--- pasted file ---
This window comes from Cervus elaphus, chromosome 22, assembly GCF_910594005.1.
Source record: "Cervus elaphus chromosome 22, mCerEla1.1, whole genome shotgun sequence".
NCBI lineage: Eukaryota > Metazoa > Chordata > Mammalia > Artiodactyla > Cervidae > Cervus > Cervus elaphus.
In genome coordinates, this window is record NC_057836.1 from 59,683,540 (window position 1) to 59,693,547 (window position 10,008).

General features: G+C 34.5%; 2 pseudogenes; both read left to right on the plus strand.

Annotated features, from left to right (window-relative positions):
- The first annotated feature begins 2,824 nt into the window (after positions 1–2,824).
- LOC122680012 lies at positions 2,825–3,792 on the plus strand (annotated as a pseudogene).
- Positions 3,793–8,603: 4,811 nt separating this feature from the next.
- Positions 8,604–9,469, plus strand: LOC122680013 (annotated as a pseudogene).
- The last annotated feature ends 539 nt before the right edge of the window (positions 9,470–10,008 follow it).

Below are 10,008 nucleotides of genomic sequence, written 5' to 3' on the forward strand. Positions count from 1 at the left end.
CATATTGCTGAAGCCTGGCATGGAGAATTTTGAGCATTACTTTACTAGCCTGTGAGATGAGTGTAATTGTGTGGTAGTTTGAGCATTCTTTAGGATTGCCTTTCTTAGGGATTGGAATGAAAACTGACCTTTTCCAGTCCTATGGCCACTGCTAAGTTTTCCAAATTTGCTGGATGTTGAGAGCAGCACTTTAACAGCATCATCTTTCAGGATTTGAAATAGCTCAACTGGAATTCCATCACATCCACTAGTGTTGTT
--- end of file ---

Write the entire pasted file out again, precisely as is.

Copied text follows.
This window comes from Cervus elaphus, chromosome 22, assembly GCF_910594005.1.
Source record: "Cervus elaphus chromosome 22, mCerEla1.1, whole genome shotgun sequence".
NCBI lineage: Eukaryota > Metazoa > Chordata > Mammalia > Artiodactyla > Cervidae > Cervus > Cervus elaphus.
In genome coordinates, this window is record NC_057836.1 from 59,683,540 (window position 1) to 59,693,547 (window position 10,008).

General features: G+C 34.5%; 2 pseudogenes; both read left to right on the plus strand.

Annotated features, from left to right (window-relative positions):
- The first annotated feature begins 2,824 nt into the window (after positions 1–2,824).
- LOC122680012 lies at positions 2,825–3,792 on the plus strand (annotated as a pseudogene).
- Positions 3,793–8,603: 4,811 nt separating this feature from the next.
- Positions 8,604–9,469, plus strand: LOC122680013 (annotated as a pseudogene).
- The last annotated feature ends 539 nt before the right edge of the window (positions 9,470–10,008 follow it).

Below are 10,008 nucleotides of genomic sequence, written 5' to 3' on the forward strand. Positions count from 1 at the left end.
CATATTGCTGAAGCCTGGCATGGAGAATTTTGAGCATTACTTTACTAGCCTGTGAGATGAGTGTAATTGTGTGGTAGTTTGAGCATTCTTTAGGATTGCCTTTCTTAGGGATTGGAATGAAAACTGACCTTTTCCAGTCCTATGGCCACTGCTAAGTTTTCCAAATTTGCTGGATGTTGAGAGCAGCACTTTAACAGCATCATCTTTCAGGATTTGAAATAGCTCAACTGGAATTCCATCACATCCACTAGTGTTGTT